So it was you know, it’s very powerful. And actually through that experience, I ended up healing. I was struggling a lot of myself, I was affected heavily by the wildfire and I would just I really felt, this was kind of like a, I noticed that I started healing through this process. I wanted to create something, you know, as a way to have a conversation around mental health.
And yeah that’s of course a massive mental health challenge, and what lessons did you come out of that with or what healing process did you and the whole community go through. I know, like there were a lot of people out there that watched that from a distance on news and you see the news clips, but to really be there and experience. Yeah, it’s obviously very different.
I think brought us together, you know, it was just everyone in the community had a shared experience and I think we’re all closer because of it, you know, where everyone’s like now a neighbor with one another. So I really felt even the people that were extremely effected like and so much, actually not even just our community, but across Canada.
Like, I just remember the simple thing of like, I’m evacuated I’m in Edmonton and, you know, just. Can even describe all the things that are going through my head. And like someone comes over, buys me a beer, you know, and that simple gesture of like how much that meant to me at that time. And there’s everyone who has that story in our community of like someone who gave them gas or someone who let them stay in a condo for a bit, like it really was you know, help across the country. And yeah. So it just, I think it just was that shared experience that brought us together.
Yeah. And Charmaine. How did you and Michael meet and how did this, how did you start to collaborate?
This was one of my favorite stories to tell. I actually lived in Fort McMurray for about 15 years, not at the time of the wildfires, but I was actually called back by some of the social profit organizations and the school divisions to work with the community and organizations in their resilience and recovery process. And while I was there working with some clients, I was introduced to Michael, and at that time, this film was much shorter. It was about a 10 minute film. And when he shared his concept and his vision or what I would call his big dream. I knew in that moment, I was a heck yes, it, this project just spoke to me on so many levels. I loved the way that Michael talked about his vision of collaborating for this to be a community film, you know? I get emotional when I talk about it, but Michael calls this his love letter to the community. And that’s, that’s what he portrayed to me five years ago. But then there was the other part that was really important too was the mental health component. And that Michael saw this project as one, this film as one that could actually inspire people to talk about mental health.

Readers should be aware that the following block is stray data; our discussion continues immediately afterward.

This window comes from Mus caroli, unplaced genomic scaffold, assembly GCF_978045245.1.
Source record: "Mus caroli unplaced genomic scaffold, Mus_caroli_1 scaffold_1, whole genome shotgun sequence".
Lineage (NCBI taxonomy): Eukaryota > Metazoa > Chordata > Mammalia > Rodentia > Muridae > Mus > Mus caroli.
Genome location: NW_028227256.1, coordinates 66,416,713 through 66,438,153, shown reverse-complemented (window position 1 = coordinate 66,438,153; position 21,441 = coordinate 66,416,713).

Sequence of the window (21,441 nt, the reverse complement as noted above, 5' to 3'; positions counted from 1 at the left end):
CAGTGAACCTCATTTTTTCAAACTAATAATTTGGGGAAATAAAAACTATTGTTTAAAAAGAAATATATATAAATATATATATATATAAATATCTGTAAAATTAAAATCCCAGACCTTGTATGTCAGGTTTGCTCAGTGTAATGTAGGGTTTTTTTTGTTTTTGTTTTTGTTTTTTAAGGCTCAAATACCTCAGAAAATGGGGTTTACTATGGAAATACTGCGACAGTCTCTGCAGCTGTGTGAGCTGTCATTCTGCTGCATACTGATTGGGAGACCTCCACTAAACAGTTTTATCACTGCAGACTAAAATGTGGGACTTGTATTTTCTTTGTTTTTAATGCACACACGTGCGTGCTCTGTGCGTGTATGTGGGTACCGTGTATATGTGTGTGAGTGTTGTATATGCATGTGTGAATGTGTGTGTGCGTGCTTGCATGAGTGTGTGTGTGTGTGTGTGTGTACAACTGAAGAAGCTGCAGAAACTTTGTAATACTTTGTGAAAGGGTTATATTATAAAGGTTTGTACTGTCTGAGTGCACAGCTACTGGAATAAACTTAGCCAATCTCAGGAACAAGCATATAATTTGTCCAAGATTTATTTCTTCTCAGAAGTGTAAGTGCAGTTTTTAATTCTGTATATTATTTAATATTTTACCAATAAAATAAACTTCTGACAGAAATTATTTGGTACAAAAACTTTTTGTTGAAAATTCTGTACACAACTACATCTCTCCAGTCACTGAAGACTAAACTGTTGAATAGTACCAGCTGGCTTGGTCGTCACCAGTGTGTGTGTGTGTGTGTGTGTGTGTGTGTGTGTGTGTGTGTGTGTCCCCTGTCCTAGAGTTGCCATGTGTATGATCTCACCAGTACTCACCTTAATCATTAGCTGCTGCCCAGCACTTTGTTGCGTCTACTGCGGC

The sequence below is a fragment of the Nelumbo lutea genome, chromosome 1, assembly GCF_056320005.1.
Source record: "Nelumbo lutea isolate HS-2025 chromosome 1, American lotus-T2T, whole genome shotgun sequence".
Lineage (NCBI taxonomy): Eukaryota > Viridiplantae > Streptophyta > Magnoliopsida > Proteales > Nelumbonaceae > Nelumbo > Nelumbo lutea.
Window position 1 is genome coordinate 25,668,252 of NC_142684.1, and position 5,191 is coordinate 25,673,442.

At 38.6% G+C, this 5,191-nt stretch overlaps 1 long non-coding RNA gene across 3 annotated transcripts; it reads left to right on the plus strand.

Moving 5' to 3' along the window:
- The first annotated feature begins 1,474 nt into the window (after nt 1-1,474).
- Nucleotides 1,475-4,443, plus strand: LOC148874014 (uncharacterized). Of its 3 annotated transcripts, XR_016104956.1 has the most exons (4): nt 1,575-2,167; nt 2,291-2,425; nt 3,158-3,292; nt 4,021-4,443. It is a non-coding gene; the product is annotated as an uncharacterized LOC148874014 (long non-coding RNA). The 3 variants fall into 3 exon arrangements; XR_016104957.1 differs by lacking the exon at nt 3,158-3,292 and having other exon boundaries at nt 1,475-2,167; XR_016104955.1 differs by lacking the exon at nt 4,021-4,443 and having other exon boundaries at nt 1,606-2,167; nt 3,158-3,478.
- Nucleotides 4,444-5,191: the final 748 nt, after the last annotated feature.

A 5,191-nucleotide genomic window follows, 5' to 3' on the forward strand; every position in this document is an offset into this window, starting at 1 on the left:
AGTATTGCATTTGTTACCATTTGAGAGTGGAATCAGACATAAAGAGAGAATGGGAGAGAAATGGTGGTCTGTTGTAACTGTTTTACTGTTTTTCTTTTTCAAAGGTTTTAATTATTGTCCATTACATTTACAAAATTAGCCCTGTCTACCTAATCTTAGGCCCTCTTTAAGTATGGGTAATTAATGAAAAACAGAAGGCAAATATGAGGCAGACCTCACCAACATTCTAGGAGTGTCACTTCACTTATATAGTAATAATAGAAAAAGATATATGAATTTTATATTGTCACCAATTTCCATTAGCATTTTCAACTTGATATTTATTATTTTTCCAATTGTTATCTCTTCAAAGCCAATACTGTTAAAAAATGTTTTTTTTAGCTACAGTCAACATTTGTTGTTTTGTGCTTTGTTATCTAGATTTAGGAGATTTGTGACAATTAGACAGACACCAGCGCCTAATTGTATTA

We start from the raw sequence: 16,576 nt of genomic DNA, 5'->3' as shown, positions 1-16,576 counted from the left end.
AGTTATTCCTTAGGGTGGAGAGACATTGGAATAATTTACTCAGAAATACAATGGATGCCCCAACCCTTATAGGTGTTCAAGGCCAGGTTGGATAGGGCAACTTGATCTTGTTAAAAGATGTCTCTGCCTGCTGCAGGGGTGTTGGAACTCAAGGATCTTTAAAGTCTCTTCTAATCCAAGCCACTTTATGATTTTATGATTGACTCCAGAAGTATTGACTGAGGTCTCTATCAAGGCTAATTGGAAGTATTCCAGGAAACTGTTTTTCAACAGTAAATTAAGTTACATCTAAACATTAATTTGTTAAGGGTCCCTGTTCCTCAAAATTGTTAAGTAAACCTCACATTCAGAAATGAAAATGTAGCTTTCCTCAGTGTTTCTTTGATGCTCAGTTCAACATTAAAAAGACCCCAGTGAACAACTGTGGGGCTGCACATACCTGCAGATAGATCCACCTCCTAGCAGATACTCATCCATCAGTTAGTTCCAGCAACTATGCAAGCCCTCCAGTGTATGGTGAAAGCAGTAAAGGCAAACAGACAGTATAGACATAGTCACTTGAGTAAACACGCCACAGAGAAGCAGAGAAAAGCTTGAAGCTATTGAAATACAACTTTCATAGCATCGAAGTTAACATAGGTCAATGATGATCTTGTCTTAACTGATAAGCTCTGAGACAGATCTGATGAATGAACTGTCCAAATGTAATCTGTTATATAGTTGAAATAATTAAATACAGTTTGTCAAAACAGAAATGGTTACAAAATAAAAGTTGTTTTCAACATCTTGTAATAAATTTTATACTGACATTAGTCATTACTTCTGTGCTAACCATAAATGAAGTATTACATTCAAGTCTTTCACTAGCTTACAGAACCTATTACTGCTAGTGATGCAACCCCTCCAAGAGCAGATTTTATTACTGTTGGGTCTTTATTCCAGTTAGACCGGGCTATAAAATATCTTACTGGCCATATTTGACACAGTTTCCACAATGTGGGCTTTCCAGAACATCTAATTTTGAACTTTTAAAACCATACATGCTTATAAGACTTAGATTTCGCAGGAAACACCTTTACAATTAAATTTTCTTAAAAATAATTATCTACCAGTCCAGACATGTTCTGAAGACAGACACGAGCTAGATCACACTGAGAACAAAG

Not only about mental health related to a forest fire, but, and to health related to our everyday living mental health in the workplace. And that’s a topic I’ve worked in the mental health field for many, many years, and those are tough conversations for many people to have. So that’s how I met I met Michael, I, I also know Michael’s mom and have worked with his mom on projects and I didn’t even make those connections when I, when I first met Michael. So the story is really, it’s been five years of working on this project and it’s changed and evolved, but it’s one that I think will really help a lot of people have important conversations.
Well, I, I, you know, makes perfect sense now that you see it was a heck yes because your professional background, you know, mental health resilience, collaboration with teams and that’s exactly what the community was going through. So I I’d love to hear more of your perspective on some of the nuggets of wisdom that came out of that and the lessons that we can pull into this pandemic, we’re going through now.
Well, I wanted to echo what Michael said earlier about how people came together. And so I didn’t experience the fire. I wasn’t living there at the time, but I was one of those people in a community that I watched my own community do things in support of Fort McMurray Wood, Buffalo.
So for example, I went walking with the dog one day and there was these messages of love on the sidewalk by children with, with sidewalk, chalk and paint, just sending good wishes to the Fort McMurray Wood Buffalo region and residents. And so when I saw how it also how tough times crisis disaster forest fires can actually bring people together. And Michael had that shared experience living in Fort McMurray at the time. And, you know, I was one of these external people that also witnessed it. The other, the other piece that you know, is, is really interesting from our partners with Canadian Mental Health Association and Canadian red cross, learning their perspective.
And both of them have talked about how recovering after a disaster is really a journey. It is a long process for recovery. And I know Michael, you probably see that even just doing all the interviews and then having to watch as you’re producing the film, you’re watching this over and over again. So it really is a process as we recover from a crisis in our life.
And yeah, I think that does that process ever end.